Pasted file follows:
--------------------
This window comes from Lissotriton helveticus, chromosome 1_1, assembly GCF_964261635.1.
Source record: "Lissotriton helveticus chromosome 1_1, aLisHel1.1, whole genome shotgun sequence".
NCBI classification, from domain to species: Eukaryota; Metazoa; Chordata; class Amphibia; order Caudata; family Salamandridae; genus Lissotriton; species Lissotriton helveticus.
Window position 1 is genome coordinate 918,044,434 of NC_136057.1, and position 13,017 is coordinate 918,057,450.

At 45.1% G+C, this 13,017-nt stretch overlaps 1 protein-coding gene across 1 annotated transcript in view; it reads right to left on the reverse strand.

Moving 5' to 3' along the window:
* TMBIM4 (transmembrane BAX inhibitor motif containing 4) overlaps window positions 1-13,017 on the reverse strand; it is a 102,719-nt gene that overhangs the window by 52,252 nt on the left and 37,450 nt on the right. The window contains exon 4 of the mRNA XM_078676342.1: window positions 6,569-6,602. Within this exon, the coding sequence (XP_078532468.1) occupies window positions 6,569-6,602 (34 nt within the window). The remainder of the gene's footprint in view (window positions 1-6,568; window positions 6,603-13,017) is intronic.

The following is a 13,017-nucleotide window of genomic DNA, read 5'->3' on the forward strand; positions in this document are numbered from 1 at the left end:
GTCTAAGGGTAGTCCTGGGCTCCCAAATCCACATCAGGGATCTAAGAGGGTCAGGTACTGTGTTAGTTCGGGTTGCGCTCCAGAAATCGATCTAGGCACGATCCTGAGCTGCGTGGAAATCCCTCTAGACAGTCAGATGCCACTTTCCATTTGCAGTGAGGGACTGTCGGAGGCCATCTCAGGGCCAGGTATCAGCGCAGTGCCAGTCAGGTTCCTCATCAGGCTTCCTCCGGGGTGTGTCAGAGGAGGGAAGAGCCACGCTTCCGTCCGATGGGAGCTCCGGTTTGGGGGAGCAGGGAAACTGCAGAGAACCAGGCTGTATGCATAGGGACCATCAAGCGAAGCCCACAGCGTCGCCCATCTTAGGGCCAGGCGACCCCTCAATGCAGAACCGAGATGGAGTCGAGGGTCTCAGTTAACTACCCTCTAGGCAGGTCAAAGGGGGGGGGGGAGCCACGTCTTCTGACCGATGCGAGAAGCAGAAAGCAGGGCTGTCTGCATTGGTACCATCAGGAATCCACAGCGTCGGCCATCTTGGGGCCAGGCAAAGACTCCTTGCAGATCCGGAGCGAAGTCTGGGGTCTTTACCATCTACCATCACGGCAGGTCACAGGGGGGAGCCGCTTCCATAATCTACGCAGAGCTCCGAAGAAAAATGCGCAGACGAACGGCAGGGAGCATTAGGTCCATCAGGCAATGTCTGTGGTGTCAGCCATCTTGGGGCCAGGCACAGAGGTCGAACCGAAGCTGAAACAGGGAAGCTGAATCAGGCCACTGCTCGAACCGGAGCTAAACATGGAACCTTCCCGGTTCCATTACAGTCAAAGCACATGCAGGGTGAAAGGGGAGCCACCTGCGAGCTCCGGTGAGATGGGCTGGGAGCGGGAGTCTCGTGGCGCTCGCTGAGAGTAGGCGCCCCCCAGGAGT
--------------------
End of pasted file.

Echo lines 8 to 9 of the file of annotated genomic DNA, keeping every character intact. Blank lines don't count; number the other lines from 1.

The following is a 13,017-nucleotide window of genomic DNA, read 5'->3' on the forward strand; positions in this document are numbered from 1 at the left end:
GTCTAAGGGTAGTCCTGGGCTCCCAAATCCACATCAGGGATCTAAGAGGGTCAGGTACTGTGTTAGTTCGGGTTGCGCTCCAGAAATCGATCTAGGCACGATCCTGAGCTGCGTGGAAATCCCTCTAGACAGTCAGATGCCACTTTCCATTTGCAGTGAGGGACTGTCGGAGGCCATCTCAGGGCCAGGTATCAGCGCAGTGCCAGTCAGGTTCCTCATCAGGCTTCCTCCGGGGTGTGTCAGAGGAGGGAAGAGCCACGCTTCCGTCCGATGGGAGCTCCGGTTTGGGGGAGCAGGGAAACTGCAGAGAACCAGGCTGTATGCATAGGGACCATCAAGCGAAGCCCACAGCGTCGCCCATCTTAGGGCCAGGCGACCCCTCAATGCAGAACCGAGATGGAGTCGAGGGTCTCAGTTAACTACCCTCTAGGCAGGTCAAAGGGGGGGGGGGAGCCACGTCTTCTGACCGATGCGAGAAGCAGAAAGCAGGGCTGTCTGCATTGGTACCATCAGGAATCCACAGCGTCGGCCATCTTGGGGCCAGGCAAAGACTCCTTGCAGATCCGGAGCGAAGTCTGGGGTCTTTACCATCTACCATCACGGCAGGTCACAGGGGGGAGCCGCTTCCATAATCTACGCAGAGCTCCGAAGAAAAATGCGCAGACGAACGGCAGGGAGCATTAGGTCCATCAGGCAATGTCTGTGGTGTCAGCCATCTTGGGGCCAGGCACAGAGGTCGAACCGAAGCTGAAACAGGGAAGCTGAATCAGGCCACTGCTCGAACCGGAGCTAAACATGGAACCTTCCCGGTTCCATTACAGTCAAAGCACATGCAGGGTGAAAGGGGAGCCACCTGCGAGCTCCGGTGAGATGGGCTGGGAGCGGGAGTCTCGTGGCGCTCGCTGAGAGTAGGCGCCCCCCAGGAGT